Mathematically, I spent 77% of my life uninterested in Sarah. That percentage is in direct correlation to the fact that our moms wanted us to be friends when we were kids. We refused.
My earliest memories of Sarah were at church, mainly when I stared blankly between her and her look-alike sisters. I hoped one of them would identify as the sister that was my age.
That childhood phase of confusion lasted until Sarah’s first day at my high school. She transferred after being home-schooled her whole life, and felt nervous on her first day. I didn’t say hi.
To the people of New York City: say hi to Sarah on her first day.
I rarely thought about Sarah until we led a retreat together towards the end of high school. Afterwards, Sarah popped an invitation to get coffee together. Sure, we had been friendly, but never one-on-one friends. I wondered what on earth we’d talk about. I mentally prepared an “emergency-list” of topics in case the conversation ran dry.
When we finally got coffee together, tears literally streamed down my face from an obscure raccoon joke she made. That’s Sarah’s way. She pulls you out of your comfort zone and you can’t help but love her for it.
To the coffee drinkers of New York City: laugh at her raccoon jokes. She takes her coffee with cream and sugar.
If you haven’t figured it out by now, Sarah is moving. To New York City. Also known as…far away from me.
I’ve always preferred leaving to being left.
Anyway, back to Sarah. The most beautiful thing about Sarah is that she does not even realize how special she is. Throughout our short few years of friendship, I’ve watched boys try to contain that.
To the boys of New York City: don’t box her up. She’s perfect as is.
If I’m an extrovert, well, Sarah is an extra-extrovert. Sarah’s the one who always welcomes the oddball into the group. She prefers “you” focused conversations.
To the oddballs of New York City: you’ll feel at home with Sarah.
I’m trying hard to pick my brain for my favorite memory of my friendship with Sarah. There are so many. Maybe one would be the time that we laid in the grass on our college campus with twigs in our mouths.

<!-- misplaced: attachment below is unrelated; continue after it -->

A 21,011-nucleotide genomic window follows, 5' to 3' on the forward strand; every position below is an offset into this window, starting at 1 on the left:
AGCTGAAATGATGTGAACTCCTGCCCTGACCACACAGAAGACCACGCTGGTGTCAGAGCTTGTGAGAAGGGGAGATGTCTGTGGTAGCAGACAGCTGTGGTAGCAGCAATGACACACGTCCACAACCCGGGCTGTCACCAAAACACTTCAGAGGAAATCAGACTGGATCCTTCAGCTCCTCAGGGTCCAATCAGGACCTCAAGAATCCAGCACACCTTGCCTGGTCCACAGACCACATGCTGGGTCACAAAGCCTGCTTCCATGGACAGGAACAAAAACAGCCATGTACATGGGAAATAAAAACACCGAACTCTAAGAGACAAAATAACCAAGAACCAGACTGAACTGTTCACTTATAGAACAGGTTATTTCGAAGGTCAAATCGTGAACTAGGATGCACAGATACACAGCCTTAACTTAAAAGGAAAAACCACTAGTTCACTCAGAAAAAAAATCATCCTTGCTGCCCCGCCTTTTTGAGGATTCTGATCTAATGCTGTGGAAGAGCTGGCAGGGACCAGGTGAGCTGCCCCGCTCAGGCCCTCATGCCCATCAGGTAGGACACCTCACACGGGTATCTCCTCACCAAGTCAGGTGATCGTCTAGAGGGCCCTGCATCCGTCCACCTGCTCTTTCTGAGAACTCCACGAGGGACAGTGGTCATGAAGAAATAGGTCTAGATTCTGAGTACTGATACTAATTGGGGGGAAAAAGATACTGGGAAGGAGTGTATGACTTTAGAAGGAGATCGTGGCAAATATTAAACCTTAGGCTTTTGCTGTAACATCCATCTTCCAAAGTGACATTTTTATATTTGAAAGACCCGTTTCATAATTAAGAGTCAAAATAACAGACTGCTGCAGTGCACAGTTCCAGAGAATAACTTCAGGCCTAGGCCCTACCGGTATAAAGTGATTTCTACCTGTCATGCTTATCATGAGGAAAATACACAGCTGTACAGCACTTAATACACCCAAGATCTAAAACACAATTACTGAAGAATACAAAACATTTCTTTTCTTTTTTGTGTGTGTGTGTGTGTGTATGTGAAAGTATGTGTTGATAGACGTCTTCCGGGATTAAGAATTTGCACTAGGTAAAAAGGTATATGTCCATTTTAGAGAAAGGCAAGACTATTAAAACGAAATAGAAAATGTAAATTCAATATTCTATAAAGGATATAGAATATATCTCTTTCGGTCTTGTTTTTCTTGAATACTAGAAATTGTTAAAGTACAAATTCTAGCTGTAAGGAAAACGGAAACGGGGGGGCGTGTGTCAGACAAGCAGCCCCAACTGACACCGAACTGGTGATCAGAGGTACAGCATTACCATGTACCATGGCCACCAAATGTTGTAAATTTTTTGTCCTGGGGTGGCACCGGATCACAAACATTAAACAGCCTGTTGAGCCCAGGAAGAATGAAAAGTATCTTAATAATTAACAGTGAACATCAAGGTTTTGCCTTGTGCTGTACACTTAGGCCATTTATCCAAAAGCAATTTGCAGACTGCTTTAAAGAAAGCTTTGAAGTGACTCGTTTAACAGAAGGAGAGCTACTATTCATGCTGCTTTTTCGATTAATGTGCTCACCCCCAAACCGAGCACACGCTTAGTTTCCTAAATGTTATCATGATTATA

So New York City, please, tell me that Sarah will find friends as weird as me waiting for her.
As Sarah gets ready to move away, I’m working to be less selfish about how it affects me and more excited on how it affects her. I hope she finds exactly what she’s looking for.
Sarah loves to tell people’s stories behind the scenes. She coaxes people into realizing the brightest part of themselves. It’s no wonder that her stories feel so alive. I admit, it’s my not-so-secret wish to see her on the front lines of journalism one day. I hope that New York will be the first step in that journey for her.
So New York City, you better get your act together. Make sure her new apartment has a handy key holder right at the entrance so she doesn’t lose her keys. It won’t help, but it would be a nice sentiment on your part. You’ll also need to host frequent country concerts. That way she can wear her old cowboy boots that remind her of home.
Most of all, New York City, prove to Sarah that she already is the person she has been waiting all this time to be. Show her that she’s drop-dead funny; gritty; purposeful; honest. Remind her that I’m only a phone call away.
P.S. New York City, please provide lots of twigs on the ground for when I visit. We’ll need them for when we’ll lay in the park and pretend to be walruses. That’s your most important order of business.